Patrick Willocq – One finger cannot pick a stone

Curator: Clelia Belgrado
Opening reception: Saturday 6th October 2018 from 6.30 pm
Duration: Saturday 6th October 2018 from 6.30 pm
Location: 9th October 2018 – 11th January 2019
Gallery Hrs: Tuesday to Saturday 13 pm to 7 pm and by appointment

The artist will attend the opening reception
On this occasion the exhibition catalogue will be available
and we will celebrate our first ten years!

Ghana #3
Ghana #3

Ten years have passed since at the end of 2008 the Gallery opened its first season with the exhibition Mario De Biasi “Yesterday, Today” starting a slightly crazy but certainly passionate adventure into contemporary photography.
I first saw Patrick Willocq’s work in 2014 at Les Rencontres de la Photographie in Arles. The spectacular and striking images belonging to the “I am Walé respect me” series completely overwhelmed me. His rendering and re-creation of the Walé women’s dreams, songs and rituals of the Ekonda tribe of the Democratic Republic of Congo were heart-stopping. They were more powerful than any other documentary photographs on the subject could have been, and reflected in every possible way, all my thoughts about fine art photography.
I am therefore very pleased to celebrate our tenth year and start the new season with Patrick’s exhibition “One Finger Cannot Pick a Stone” from the commissioned project “Society and Change in Northern Ghana: Dagomba, Gonja, and the regional perspective on Ghanian History” by the Noorderlicht Foundation / African Studies Centre; a project which was finalist at the Oskar Barnack Leica Award in 2017.

Patrick writes: “This artistic documentary, a commission for Noorderlicht Foundation / African Studies Centre, produced in Yendi in the Northern Region of Ghana and in collaboration with local communities, depicts Dagomba traditions and rituals. A local proverb says that one finger cannot pick a stone, which means you have to stick together to move forward. The 6 elaborately staged scenes, bear witness to this saying and to the Dagomba rich cultural heritage to help understand how history and traditions have shaped present-day realities and the challenges ahead. For this project, I interviewed the overlord King Yaa Naa, whose court is at Yendi, various paramount chiefs, court elders, drummers and fiddlers, university academicians, an Islamic scholar and a traditional land priest. I listened to their stories and staged performative photographs from those stories, together with communities, turned into actors. To ensure a culturally accurate visual iconography, local artists and artisans helped to build the large decorative sets, using locally sourced materials.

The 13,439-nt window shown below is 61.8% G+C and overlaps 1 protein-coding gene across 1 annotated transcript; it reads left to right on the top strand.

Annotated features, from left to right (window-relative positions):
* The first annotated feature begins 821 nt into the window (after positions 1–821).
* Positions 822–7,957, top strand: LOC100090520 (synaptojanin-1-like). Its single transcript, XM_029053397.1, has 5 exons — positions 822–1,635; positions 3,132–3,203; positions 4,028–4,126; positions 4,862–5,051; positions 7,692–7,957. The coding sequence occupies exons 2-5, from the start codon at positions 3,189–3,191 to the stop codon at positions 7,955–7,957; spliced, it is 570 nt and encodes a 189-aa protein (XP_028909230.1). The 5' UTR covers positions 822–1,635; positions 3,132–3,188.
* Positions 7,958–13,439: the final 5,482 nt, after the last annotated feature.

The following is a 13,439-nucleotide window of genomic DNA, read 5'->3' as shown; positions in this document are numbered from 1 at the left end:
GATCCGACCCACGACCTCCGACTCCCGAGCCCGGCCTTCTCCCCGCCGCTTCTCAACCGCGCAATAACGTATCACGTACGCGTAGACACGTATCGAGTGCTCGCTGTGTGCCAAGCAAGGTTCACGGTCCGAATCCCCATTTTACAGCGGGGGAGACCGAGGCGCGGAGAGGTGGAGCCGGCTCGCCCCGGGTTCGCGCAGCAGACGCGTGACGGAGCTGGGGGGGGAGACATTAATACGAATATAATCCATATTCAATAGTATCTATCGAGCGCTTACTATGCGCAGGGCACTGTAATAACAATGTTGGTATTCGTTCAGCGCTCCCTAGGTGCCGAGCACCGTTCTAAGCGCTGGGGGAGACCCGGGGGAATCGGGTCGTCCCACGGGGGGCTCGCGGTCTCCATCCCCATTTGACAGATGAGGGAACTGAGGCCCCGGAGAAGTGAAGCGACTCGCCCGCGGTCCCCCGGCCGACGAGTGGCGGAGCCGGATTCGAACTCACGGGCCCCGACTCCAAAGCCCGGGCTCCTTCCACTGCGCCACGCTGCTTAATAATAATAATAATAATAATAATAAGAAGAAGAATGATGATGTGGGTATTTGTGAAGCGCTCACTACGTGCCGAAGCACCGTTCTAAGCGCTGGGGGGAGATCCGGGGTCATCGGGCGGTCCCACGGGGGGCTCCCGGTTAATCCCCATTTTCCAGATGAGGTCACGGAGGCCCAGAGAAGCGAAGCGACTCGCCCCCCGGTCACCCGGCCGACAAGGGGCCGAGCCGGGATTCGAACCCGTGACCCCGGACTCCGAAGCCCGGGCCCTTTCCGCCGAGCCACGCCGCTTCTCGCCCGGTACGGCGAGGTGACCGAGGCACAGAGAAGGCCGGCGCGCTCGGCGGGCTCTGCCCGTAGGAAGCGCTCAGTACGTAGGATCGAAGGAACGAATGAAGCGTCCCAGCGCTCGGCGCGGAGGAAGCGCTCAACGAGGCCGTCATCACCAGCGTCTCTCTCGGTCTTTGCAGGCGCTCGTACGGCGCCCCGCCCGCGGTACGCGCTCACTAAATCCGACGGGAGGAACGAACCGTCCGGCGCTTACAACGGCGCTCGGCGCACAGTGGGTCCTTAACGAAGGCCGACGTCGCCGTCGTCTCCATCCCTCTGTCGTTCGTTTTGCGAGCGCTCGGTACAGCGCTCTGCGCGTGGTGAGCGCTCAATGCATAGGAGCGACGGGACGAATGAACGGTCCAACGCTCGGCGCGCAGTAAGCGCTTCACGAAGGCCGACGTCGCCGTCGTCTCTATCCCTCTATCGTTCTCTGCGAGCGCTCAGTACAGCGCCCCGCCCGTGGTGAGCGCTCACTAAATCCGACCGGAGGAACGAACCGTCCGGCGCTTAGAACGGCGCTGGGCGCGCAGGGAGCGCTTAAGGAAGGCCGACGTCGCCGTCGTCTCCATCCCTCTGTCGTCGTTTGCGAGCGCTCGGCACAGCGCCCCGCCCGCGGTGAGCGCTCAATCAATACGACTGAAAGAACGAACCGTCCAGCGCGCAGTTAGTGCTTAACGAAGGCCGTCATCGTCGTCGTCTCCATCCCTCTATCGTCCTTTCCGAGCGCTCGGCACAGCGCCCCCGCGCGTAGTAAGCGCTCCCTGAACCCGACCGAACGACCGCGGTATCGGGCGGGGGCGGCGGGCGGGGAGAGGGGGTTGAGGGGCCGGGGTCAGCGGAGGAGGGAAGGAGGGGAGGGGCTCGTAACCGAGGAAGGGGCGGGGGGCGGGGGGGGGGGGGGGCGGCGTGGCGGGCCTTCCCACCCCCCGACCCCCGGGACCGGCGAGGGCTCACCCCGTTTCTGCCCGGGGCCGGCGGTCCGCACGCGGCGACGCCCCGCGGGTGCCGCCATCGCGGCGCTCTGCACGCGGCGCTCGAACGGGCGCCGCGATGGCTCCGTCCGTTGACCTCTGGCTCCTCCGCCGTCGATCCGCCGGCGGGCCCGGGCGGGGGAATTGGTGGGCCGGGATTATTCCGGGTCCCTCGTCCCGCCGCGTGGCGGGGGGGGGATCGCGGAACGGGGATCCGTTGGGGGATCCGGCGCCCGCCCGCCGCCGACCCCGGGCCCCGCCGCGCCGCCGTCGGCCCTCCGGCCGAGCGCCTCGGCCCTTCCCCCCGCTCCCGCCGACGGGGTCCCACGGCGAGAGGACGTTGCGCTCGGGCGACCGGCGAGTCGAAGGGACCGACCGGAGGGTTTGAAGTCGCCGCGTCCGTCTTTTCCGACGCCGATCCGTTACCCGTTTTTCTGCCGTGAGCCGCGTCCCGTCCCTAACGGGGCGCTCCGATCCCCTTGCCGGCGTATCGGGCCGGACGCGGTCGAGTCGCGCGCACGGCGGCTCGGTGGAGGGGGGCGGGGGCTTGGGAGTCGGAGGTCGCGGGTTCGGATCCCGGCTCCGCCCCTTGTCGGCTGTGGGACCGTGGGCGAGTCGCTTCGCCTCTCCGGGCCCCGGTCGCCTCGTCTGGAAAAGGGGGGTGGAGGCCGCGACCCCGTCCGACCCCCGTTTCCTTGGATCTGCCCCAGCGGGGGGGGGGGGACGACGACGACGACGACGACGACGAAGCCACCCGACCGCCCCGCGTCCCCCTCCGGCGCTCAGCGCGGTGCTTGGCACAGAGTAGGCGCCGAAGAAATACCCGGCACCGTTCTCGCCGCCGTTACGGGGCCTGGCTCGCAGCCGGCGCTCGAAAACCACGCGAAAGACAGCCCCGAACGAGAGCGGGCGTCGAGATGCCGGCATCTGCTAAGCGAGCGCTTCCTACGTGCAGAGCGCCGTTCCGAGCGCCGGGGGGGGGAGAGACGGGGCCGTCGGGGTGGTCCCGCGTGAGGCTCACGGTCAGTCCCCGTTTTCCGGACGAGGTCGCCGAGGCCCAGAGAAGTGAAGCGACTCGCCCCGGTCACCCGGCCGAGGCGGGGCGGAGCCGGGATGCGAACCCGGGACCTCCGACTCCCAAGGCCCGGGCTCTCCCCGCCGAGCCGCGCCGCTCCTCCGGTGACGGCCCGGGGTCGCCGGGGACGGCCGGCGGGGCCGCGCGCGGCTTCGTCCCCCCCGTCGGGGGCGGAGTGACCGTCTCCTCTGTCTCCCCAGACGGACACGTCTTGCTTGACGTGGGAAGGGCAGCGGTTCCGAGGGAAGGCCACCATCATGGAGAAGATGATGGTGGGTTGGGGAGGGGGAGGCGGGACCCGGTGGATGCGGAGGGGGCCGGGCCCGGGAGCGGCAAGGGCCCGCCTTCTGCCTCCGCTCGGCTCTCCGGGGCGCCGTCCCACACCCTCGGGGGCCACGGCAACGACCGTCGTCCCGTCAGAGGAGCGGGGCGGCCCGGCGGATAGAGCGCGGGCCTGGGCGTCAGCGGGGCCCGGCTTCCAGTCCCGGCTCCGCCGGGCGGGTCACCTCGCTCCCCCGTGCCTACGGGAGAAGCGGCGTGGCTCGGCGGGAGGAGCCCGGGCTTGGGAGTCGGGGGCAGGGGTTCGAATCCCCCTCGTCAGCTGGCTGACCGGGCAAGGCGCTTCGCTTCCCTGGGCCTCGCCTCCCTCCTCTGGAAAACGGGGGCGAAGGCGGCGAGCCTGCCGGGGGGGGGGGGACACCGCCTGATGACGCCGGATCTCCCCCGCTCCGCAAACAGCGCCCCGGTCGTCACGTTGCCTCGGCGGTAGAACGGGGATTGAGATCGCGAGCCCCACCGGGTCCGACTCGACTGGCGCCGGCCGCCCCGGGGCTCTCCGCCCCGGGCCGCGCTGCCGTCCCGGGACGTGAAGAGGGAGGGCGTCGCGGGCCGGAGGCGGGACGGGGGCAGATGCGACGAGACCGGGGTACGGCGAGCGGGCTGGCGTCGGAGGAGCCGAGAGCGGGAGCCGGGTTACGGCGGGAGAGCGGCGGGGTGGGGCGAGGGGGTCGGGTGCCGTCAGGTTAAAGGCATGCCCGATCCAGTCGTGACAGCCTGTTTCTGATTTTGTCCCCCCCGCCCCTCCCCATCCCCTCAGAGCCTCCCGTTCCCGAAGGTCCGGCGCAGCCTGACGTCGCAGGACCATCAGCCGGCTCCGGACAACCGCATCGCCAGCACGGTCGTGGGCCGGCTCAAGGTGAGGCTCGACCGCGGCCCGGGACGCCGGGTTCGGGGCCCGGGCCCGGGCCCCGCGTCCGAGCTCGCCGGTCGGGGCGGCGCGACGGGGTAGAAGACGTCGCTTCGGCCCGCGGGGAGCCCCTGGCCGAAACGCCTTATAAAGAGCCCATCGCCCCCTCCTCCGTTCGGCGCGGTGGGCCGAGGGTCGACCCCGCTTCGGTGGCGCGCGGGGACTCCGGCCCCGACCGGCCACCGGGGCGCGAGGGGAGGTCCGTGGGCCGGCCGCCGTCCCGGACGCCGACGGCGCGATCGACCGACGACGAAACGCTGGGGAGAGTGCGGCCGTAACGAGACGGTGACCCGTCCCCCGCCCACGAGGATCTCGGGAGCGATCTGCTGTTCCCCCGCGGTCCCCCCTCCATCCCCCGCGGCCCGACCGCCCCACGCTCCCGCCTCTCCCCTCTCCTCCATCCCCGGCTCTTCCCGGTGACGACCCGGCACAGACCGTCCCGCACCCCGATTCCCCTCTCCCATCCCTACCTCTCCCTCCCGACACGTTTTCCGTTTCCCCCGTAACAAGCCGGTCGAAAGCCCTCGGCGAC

The Dagomba are an ethnic group based in the Northern Region of Ghana. Their kingdom, called Dagbon, was established in the 12th century.
They descent from warrior immigrant groups that invaded the area and imposed their rule over the indigenous peoples. They intermarried with these people whose daughters they took as wives and whose languages and social norms they eventually adopted. Their traditions of foreign origin and the associated exploits remain and are recited by professional court drummers and fiddlers during funerals and festivals, and during investiture of traditional rulers *.

One of the major and most conspicuous features of Dagomba society is chieftaincy. Although Dagomba culture is heavily influenced by Islam, many also still believe in and worship traditional spirits and gods.”
*Dr. Samuel Aniegye Ntewusu, Research Fellow/UG Coordinator, Gonja Dagomba Project Institute of African Studies

In these highly researched, and elaborately staged, photographs on the traditions and rituals of the Dagomba tribe, Patrick has transformed his camera (even though technologically sophisticated) into an element gifted with an extraordinary conceptual simplicity: that of placing at the centre of attention his genuinely respectful approach to people, their history, culture, heritage, their lives and their desires.

The gestures of these men and women appear unfailingly measured and calibrated, making it a symbol of an entire population and possibly of an entire nation, without falling into the trap of homologation and in recognition of the profound dignity of the individual.

And in this spirit, we set the tone of all prospects and endeavours for our next ten years.

The exhibition is in collaboration with


Ghana #12
Ghana #12
Ghana #5
Ghana #5